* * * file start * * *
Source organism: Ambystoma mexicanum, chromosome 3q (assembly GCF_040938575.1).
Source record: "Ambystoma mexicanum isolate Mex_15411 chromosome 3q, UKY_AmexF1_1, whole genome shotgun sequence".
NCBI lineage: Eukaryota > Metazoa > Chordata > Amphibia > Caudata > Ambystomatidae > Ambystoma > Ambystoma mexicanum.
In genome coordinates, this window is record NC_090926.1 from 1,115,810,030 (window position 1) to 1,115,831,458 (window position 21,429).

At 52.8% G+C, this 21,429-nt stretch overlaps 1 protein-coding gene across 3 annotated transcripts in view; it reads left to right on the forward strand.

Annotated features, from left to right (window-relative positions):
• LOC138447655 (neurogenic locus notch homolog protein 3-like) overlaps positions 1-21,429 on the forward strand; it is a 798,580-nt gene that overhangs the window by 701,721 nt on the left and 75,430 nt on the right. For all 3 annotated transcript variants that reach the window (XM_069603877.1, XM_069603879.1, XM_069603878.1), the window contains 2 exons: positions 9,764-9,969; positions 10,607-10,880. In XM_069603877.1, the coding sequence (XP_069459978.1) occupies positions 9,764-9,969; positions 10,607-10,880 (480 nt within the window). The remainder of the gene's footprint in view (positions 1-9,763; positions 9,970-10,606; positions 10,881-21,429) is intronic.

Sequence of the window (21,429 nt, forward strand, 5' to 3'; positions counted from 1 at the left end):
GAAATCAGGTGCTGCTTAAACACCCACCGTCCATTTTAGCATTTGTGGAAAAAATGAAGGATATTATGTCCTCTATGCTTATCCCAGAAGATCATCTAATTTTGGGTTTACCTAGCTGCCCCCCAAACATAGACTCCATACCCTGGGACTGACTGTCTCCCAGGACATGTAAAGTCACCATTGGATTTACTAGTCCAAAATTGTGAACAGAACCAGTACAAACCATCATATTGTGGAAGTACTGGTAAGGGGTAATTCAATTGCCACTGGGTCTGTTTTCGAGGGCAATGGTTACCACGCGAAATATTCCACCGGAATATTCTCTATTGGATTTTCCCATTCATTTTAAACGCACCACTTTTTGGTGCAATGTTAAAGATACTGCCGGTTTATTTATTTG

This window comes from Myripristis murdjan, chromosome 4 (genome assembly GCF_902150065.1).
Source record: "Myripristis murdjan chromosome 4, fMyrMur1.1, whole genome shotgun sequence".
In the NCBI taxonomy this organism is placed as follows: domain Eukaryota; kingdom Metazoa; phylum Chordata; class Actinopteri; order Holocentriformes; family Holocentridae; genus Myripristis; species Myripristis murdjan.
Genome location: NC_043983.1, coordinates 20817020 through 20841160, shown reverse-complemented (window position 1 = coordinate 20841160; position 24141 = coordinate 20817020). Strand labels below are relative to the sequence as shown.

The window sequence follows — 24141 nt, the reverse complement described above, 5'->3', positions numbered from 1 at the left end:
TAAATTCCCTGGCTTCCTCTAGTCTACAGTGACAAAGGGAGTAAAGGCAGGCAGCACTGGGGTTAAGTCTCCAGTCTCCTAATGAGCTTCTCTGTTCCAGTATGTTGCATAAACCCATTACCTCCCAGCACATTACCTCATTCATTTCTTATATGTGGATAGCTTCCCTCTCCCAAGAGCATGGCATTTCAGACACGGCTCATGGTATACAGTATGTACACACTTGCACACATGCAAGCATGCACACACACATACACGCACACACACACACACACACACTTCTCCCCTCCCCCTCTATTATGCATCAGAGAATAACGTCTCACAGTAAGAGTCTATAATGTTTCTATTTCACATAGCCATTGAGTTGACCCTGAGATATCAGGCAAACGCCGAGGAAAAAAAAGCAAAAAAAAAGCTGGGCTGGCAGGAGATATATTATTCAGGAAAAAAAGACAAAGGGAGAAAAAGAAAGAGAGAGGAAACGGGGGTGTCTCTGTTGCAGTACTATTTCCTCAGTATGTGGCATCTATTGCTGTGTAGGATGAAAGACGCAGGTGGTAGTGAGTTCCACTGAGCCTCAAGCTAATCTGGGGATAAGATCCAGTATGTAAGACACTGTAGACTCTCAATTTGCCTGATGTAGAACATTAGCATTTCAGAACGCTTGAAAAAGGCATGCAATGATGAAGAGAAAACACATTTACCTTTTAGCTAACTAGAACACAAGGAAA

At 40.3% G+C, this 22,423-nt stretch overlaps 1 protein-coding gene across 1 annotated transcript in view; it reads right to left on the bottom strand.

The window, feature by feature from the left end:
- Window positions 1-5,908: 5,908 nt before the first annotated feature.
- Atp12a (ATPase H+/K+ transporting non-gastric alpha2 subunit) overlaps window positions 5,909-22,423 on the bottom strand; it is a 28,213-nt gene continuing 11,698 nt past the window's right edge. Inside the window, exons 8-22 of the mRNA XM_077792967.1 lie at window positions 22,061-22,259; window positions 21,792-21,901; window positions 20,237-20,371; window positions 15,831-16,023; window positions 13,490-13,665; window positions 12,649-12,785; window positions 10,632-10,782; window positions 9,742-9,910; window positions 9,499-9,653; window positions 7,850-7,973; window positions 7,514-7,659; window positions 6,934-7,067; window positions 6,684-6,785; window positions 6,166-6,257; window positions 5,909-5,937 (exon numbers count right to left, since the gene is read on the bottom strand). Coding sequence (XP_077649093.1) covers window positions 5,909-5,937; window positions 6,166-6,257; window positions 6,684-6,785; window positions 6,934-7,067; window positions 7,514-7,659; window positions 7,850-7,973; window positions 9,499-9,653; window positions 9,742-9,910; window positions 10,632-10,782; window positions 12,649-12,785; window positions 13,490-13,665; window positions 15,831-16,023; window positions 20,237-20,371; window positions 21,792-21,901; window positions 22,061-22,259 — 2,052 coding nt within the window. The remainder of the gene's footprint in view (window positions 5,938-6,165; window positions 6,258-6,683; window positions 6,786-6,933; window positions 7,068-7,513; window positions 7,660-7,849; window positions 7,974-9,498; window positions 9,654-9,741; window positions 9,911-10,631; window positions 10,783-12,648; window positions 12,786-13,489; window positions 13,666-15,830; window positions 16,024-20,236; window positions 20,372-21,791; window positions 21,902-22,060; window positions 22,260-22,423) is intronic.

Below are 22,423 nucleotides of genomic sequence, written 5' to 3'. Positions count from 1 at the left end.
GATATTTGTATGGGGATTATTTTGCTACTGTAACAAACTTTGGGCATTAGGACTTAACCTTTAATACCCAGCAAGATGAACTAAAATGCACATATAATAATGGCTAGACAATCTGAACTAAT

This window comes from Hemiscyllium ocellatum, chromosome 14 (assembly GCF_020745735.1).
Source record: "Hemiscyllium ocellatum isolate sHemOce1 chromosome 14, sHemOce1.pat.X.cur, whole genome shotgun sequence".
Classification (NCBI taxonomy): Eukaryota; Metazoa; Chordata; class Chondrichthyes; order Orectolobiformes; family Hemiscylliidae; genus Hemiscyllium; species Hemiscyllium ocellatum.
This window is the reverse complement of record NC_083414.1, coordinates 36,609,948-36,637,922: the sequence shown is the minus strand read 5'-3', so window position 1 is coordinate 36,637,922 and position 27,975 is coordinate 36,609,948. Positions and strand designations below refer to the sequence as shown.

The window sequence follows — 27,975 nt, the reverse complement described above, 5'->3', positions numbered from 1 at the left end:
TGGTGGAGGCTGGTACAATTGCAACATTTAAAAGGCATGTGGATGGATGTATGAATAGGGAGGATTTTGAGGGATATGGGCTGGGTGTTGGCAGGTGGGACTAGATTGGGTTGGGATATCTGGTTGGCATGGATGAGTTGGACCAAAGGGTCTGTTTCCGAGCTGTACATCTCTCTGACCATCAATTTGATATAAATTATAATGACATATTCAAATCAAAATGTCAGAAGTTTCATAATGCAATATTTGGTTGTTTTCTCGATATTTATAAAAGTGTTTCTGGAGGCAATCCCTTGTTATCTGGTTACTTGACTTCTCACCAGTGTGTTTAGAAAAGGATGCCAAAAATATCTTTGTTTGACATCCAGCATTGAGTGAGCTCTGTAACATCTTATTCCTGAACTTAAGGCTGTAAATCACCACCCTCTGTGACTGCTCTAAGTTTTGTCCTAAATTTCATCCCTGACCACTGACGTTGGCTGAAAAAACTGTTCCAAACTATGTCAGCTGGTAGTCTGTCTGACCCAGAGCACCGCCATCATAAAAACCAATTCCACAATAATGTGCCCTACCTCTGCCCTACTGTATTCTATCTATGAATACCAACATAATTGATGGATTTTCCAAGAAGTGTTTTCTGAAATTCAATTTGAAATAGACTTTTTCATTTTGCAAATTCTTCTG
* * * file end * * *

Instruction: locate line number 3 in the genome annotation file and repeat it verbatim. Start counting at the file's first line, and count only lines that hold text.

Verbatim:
NCBI lineage: Eukaryota > Metazoa > Chordata > Amphibia > Caudata > Ambystomatidae > Ambystoma > Ambystoma mexicanum.